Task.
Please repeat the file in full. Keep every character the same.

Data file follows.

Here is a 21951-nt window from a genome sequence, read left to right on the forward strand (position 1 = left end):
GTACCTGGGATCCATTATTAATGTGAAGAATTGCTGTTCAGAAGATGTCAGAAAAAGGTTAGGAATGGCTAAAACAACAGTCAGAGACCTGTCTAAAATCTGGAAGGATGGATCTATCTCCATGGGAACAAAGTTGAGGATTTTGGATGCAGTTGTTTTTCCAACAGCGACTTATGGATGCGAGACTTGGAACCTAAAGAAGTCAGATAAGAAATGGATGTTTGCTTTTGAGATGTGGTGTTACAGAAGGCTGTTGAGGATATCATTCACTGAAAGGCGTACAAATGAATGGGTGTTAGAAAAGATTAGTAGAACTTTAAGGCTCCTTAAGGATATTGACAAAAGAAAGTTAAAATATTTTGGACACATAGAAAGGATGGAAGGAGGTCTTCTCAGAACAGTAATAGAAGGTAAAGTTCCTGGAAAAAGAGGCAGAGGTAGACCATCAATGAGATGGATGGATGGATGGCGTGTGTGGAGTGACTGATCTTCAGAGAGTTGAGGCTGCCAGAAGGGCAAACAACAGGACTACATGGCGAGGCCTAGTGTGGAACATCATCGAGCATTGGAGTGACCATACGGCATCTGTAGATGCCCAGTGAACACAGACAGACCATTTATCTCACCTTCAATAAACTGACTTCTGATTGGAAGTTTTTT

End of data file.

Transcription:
Here is a 21951-nt window from a genome sequence, read left to right on the forward strand (position 1 = left end):
GTACCTGGGATCCATTATTAATGTGAAGAATTGCTGTTCAGAAGATGTCAGAAAAAGGTTAGGAATGGCTAAAACAACAGTCAGAGACCTGTCTAAAATCTGGAAGGATGGATCTATCTCCATGGGAACAAAGTTGAGGATTTTGGATGCAGTTGTTTTTCCAACAGCGACTTATGGATGCGAGACTTGGAACCTAAAGAAGTCAGATAAGAAATGGATGTTTGCTTTTGAGATGTGGTGTTACAGAAGGCTGTTGAGGATATCATTCACTGAAAGGCGTACAAATGAATGGGTGTTAGAAAAGATTAGTAGAACTTTAAGGCTCCTTAAGGATATTGACAAAAGAAAGTTAAAATATTTTGGACACATAGAAAGGATGGAAGGAGGTCTTCTCAGAACAGTAATAGAAGGTAAAGTTCCTGGAAAAAGAGGCAGAGGTAGACCATCAATGAGATGGATGGATGGATGGCGTGTGTGGAGTGACTGATCTTCAGAGAGTTGAGGCTGCCAGAAGGGCAAACAACAGGACTACATGGCGAGGCCTAGTGTGGAACATCATCGAGCATTGGAGTGACCATACGGCATCTGTAGATGCCCAGTGAACACAGACAGACCATTTATCTCACCTTCAATAAACTGACTTCTGATTGGAAGTTTTTT